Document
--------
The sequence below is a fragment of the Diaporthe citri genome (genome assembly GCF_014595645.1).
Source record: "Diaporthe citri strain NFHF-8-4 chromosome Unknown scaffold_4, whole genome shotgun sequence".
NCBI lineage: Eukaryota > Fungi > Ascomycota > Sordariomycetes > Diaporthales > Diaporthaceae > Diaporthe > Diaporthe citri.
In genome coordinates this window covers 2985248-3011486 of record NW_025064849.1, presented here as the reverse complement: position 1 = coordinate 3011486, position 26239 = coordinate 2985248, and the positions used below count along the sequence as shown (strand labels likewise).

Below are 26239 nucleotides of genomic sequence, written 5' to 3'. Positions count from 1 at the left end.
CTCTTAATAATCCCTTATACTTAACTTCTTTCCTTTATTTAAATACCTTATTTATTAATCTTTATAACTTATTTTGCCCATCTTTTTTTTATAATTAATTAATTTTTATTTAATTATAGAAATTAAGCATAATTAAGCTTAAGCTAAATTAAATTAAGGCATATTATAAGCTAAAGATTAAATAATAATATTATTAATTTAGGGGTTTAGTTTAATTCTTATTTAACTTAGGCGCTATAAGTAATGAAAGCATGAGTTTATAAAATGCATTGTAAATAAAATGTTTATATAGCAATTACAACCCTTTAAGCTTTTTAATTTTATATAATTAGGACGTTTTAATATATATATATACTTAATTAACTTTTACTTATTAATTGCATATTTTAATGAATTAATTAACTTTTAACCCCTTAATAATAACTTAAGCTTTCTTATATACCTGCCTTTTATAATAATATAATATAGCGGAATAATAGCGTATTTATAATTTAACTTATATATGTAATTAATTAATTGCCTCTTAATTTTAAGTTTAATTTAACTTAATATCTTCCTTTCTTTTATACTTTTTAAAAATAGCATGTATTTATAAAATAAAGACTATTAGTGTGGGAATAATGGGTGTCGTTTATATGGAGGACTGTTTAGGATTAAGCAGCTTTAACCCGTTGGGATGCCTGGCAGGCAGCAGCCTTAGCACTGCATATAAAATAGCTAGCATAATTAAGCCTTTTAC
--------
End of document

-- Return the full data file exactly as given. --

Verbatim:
The sequence below is a fragment of the Diaporthe citri genome (genome assembly GCF_014595645.1).
Source record: "Diaporthe citri strain NFHF-8-4 chromosome Unknown scaffold_4, whole genome shotgun sequence".
NCBI lineage: Eukaryota > Fungi > Ascomycota > Sordariomycetes > Diaporthales > Diaporthaceae > Diaporthe > Diaporthe citri.
In genome coordinates this window covers 2985248-3011486 of record NW_025064849.1, presented here as the reverse complement: position 1 = coordinate 3011486, position 26239 = coordinate 2985248, and the positions used below count along the sequence as shown (strand labels likewise).

Below are 26239 nucleotides of genomic sequence, written 5' to 3'. Positions count from 1 at the left end.
CTCTTAATAATCCCTTATACTTAACTTCTTTCCTTTATTTAAATACCTTATTTATTAATCTTTATAACTTATTTTGCCCATCTTTTTTTTATAATTAATTAATTTTTATTTAATTATAGAAATTAAGCATAATTAAGCTTAAGCTAAATTAAATTAAGGCATATTATAAGCTAAAGATTAAATAATAATATTATTAATTTAGGGGTTTAGTTTAATTCTTATTTAACTTAGGCGCTATAAGTAATGAAAGCATGAGTTTATAAAATGCATTGTAAATAAAATGTTTATATAGCAATTACAACCCTTTAAGCTTTTTAATTTTATATAATTAGGACGTTTTAATATATATATATACTTAATTAACTTTTACTTATTAATTGCATATTTTAATGAATTAATTAACTTTTAACCCCTTAATAATAACTTAAGCTTTCTTATATACCTGCCTTTTATAATAATATAATATAGCGGAATAATAGCGTATTTATAATTTAACTTATATATGTAATTAATTAATTGCCTCTTAATTTTAAGTTTAATTTAACTTAATATCTTCCTTTCTTTTATACTTTTTAAAAATAGCATGTATTTATAAAATAAAGACTATTAGTGTGGGAATAATGGGTGTCGTTTATATGGAGGACTGTTTAGGATTAAGCAGCTTTAACCCGTTGGGATGCCTGGCAGGCAGCAGCCTTAGCACTGCATATAAAATAGCTAGCATAATTAAGCCTTTTAC